Animation could be on the verge of a creative renaissance if this offering from Mad Entertainment in Italy is anything to go by. The Art of Happiness is a beautiful, moving, thoughtful and surprisingly fun film wrapped around a simple story of two brothers, former musicians, who have gone very different directions in their life.
Retired pianist Sergio is now a taxi driver in Naples as the city deals with a garbage crisis, whilst his elder brother Alfredo, having moved to Dharamsala to become a Buddhist, has died. Sergio is good-natured and yet saddened by his elder brother’s death so far away, and is a character you immediately relate to and empathize with. His radio station of choice is the titular “Art of Happiness” where a DJ rhapsodies on everything from music, love, life, the current political situation, the impending apocalypse and – of course – the art of happiness. Sergio, reduced to driving his uncles’ taxi around to make ends meet, muses about his life as he picks up various characters (including his uncle, the DJ from the Art of Happiness and a woman that he develops a romantic interest in). These encounters form the narrative core of the film, although there is much more going on than this simple description allows.
The film moves backwards and forwards in time in a whimsical and playful manner as Sergio drives through the city. There is no big drama here, no huge crisis, no hero overcoming an obvious obstacle or struggle. Instead we are presented with a beautiful looking and sophisticated story combining philosophy, memories, love, music and politics all in one easy-going narrative. The darkness and the rain-drenched, rubbish strewn city are matched by uplifting and optimistic moments that effectively combat the mood of doom and gloom. The stylized animation, slightly crude and edgy, perfectly details the city of Naples and the various characters – you’ll have a hard time thinking of them as animations. Each is so beautifully drawn (in both senses of the phrase), that they feel like people you would meet in real life.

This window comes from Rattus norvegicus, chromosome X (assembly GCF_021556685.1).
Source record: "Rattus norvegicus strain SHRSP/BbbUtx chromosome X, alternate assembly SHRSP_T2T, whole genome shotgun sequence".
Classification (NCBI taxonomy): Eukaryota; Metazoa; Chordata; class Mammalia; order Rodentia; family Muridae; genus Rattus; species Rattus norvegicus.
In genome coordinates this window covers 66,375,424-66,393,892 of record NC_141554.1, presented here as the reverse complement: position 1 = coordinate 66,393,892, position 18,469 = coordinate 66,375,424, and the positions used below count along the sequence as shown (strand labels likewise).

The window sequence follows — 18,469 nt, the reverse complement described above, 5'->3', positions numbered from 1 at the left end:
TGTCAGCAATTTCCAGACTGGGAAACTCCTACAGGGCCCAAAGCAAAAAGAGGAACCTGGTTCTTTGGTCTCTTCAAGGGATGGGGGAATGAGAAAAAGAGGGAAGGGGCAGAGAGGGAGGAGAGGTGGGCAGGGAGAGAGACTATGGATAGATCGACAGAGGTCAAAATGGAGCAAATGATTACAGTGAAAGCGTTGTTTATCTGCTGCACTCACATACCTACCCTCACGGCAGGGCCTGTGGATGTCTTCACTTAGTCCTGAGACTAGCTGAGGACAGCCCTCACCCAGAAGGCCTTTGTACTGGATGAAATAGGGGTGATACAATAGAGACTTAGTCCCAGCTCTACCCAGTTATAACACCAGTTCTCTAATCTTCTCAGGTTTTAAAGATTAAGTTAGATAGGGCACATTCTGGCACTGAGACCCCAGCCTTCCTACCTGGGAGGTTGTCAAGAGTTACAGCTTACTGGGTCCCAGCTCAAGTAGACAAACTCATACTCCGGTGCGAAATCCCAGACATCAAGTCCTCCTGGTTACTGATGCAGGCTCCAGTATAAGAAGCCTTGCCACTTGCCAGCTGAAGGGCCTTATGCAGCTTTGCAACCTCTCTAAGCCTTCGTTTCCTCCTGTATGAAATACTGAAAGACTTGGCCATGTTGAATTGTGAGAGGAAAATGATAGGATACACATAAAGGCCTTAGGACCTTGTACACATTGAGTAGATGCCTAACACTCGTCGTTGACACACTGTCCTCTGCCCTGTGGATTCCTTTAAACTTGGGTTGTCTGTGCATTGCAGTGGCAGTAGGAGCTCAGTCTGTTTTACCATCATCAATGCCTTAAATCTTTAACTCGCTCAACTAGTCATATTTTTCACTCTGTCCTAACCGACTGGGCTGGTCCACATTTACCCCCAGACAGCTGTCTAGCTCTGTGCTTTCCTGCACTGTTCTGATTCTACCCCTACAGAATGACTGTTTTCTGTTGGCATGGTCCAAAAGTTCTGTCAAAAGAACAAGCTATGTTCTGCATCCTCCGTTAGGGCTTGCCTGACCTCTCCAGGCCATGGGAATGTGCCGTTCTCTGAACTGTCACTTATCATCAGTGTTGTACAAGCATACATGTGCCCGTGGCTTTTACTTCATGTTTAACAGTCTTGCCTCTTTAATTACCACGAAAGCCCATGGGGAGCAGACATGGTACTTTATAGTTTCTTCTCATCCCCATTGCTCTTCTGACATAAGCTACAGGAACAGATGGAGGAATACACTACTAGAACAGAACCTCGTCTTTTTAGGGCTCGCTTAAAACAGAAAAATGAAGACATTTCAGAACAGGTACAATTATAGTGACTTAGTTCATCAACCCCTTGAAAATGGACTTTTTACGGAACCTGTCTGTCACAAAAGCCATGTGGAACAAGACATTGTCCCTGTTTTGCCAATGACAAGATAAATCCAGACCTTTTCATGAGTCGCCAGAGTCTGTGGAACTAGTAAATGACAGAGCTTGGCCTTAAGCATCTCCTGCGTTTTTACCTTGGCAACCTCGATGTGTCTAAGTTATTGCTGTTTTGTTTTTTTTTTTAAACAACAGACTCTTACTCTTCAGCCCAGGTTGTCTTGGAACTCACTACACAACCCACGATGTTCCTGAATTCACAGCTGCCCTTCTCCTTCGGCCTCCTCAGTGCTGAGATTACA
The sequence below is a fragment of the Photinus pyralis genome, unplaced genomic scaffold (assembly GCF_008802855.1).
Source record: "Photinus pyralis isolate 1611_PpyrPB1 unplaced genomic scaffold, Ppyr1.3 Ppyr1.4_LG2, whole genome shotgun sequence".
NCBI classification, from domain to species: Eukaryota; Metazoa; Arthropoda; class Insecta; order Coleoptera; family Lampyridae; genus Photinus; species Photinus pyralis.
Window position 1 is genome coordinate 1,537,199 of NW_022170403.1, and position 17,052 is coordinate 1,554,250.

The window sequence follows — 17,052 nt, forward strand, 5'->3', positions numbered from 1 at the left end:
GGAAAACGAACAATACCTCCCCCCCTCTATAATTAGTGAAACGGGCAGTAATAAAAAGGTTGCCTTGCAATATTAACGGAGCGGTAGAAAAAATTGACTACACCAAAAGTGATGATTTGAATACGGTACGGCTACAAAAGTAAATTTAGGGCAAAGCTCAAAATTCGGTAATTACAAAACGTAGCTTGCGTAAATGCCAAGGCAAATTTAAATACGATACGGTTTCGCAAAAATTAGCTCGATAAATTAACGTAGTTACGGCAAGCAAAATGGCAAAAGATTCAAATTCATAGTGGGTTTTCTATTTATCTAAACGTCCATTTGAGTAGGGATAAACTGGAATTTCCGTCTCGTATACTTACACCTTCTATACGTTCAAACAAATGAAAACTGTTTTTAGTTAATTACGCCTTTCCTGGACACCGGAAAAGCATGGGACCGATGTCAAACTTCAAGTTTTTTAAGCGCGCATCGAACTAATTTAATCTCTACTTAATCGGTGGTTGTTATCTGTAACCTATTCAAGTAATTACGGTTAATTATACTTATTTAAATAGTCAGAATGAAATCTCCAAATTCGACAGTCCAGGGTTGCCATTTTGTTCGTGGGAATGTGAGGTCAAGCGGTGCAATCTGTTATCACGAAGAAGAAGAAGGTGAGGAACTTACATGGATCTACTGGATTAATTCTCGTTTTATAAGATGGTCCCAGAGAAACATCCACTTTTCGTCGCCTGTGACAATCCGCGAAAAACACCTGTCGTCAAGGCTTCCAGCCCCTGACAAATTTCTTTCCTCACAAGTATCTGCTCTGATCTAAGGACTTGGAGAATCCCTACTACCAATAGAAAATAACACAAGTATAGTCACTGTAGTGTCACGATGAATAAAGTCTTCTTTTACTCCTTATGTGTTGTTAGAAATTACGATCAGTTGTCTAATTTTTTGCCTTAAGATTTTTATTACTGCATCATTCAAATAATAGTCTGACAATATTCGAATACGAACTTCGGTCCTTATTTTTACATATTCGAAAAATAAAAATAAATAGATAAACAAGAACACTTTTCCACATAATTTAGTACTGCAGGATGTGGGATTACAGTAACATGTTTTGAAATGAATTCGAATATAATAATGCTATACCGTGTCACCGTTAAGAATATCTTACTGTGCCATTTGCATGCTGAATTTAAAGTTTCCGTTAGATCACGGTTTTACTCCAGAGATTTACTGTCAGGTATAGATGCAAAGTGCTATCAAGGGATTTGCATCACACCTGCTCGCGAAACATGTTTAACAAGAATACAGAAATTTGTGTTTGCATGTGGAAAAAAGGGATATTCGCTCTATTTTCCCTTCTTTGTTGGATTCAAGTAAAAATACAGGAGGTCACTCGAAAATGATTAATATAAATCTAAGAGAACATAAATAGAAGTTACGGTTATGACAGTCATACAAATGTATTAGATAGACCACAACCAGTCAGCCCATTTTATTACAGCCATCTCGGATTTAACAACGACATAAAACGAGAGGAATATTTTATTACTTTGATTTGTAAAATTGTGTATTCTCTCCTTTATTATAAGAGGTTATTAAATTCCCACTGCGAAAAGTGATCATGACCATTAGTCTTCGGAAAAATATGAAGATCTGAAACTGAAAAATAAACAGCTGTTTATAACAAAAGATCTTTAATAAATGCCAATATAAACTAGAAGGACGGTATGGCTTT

The Art of Happiness could so easily have ended up being pretentious or dull with its East-meets-West philosophical contrasts, but fortunately this isn’t the case. The film is incredibly playful with its narrative, and surprisingly upbeat. It takes its time to tell its story, presenting a rich and detailed tapestry a million miles away from the usual flash-bang-zap associated with animated films. A unique and extraordinary animated film, it’s a shame that most non-animated films lack the complexity, depth and the boldness presented here .
The Raindance Film Festival will take place from the 25th September – 6th October 2013 in central London (Piccadilly Circus), screening 100 feature films and over 150 short films. Click here to find out more.
Dave is the Editor of TLFR and a freelance writer. As well as a guest on BBC radio and regular appearances on the television show Reel Review, he has written for The Guardian, We Got This Covered, the International Political Forum and more.